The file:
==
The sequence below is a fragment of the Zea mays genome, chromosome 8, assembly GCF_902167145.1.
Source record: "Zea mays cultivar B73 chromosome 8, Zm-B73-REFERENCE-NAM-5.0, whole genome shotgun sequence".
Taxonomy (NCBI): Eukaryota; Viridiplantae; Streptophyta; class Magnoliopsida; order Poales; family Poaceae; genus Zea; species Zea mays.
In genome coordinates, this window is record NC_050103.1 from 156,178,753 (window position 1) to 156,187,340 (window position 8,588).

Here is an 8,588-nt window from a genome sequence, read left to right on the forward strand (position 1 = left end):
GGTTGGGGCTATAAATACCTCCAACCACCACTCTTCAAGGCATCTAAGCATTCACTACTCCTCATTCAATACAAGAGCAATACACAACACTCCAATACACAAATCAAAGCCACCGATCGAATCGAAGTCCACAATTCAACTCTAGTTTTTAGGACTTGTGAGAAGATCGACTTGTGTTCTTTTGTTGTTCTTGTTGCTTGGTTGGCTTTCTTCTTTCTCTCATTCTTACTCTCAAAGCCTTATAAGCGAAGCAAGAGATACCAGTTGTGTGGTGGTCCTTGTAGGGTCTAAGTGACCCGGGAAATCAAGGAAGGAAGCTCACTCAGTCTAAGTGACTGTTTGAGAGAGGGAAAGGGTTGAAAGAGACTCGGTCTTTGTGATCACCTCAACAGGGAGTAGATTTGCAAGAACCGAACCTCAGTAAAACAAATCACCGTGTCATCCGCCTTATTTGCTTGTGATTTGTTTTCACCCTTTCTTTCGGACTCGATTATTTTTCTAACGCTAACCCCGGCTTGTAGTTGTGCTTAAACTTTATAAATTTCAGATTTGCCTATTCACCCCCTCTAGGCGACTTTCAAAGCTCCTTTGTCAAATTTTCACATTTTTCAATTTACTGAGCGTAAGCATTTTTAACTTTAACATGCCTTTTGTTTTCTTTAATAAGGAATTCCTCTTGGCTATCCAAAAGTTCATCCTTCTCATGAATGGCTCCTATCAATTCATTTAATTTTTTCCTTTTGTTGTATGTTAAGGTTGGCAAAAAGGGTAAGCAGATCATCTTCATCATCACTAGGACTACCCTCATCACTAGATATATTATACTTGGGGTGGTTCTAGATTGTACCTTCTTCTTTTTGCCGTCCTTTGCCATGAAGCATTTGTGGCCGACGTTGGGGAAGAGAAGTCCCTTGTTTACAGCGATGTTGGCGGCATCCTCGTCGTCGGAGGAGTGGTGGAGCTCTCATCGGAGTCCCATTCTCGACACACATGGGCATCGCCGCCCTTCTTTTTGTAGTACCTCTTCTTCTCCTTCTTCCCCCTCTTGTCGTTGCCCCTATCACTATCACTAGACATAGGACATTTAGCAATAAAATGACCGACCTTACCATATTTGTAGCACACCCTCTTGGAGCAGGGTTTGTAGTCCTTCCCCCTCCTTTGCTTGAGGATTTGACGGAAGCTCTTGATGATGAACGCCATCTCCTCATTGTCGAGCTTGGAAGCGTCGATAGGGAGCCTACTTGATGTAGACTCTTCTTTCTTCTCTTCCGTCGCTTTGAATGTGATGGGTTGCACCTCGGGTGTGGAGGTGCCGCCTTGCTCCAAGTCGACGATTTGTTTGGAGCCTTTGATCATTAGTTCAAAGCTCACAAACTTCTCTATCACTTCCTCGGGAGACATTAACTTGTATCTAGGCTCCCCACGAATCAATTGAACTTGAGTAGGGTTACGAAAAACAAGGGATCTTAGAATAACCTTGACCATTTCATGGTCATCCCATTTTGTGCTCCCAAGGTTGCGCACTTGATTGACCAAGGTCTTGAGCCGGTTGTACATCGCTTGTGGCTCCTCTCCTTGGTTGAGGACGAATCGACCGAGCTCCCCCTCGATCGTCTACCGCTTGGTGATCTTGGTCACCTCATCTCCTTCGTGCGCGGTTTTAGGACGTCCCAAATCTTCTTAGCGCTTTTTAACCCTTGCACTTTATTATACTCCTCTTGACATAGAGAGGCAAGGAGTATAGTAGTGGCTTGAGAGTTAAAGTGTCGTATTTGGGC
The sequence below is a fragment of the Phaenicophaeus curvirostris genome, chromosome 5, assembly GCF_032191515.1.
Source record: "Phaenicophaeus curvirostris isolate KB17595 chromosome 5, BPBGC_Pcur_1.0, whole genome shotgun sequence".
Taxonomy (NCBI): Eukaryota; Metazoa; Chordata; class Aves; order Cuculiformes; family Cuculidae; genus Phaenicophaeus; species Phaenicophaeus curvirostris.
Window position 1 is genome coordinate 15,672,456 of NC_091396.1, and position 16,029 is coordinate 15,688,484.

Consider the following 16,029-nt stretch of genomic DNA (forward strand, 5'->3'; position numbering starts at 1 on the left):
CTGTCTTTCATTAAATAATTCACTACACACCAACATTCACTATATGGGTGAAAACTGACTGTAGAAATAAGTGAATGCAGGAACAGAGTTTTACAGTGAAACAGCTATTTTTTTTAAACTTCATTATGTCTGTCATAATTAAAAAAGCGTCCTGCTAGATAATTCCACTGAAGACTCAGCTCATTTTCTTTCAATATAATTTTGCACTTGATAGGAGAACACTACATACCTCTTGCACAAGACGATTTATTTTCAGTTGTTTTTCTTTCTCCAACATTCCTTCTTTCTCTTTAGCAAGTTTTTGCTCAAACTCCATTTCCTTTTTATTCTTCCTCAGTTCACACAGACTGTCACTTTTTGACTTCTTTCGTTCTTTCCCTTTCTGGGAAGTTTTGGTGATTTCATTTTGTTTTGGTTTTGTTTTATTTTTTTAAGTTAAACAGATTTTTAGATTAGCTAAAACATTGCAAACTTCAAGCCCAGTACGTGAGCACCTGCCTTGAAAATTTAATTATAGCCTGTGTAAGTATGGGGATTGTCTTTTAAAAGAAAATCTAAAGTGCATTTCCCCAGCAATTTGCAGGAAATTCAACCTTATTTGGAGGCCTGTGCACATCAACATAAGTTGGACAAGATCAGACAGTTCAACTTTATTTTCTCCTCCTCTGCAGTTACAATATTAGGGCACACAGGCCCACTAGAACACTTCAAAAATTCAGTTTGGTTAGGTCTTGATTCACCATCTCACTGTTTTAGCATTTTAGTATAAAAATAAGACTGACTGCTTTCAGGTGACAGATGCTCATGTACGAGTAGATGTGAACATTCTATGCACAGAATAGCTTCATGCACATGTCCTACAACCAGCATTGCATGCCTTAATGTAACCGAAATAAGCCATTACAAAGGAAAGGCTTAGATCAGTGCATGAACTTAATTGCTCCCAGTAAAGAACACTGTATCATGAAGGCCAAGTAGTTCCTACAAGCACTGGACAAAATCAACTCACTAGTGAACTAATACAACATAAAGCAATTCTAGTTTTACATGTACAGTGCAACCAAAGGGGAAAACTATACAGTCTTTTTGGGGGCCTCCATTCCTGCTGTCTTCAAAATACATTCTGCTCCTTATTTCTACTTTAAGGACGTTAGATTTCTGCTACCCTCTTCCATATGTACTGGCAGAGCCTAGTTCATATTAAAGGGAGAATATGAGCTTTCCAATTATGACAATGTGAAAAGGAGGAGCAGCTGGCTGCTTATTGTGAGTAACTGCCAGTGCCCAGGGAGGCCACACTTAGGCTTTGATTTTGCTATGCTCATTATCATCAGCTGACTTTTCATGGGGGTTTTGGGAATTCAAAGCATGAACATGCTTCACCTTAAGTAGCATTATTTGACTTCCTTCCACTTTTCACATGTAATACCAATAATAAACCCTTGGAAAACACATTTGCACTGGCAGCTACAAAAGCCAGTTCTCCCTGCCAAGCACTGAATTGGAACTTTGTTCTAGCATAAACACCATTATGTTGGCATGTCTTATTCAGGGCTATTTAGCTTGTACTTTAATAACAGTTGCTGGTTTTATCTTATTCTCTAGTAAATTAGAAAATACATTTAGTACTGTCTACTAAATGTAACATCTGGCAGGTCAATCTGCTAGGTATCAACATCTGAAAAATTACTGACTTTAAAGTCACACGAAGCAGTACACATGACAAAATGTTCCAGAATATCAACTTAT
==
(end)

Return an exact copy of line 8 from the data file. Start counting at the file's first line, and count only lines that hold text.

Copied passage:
Source record: "Phaenicophaeus curvirostris isolate KB17595 chromosome 5, BPBGC_Pcur_1.0, whole genome shotgun sequence".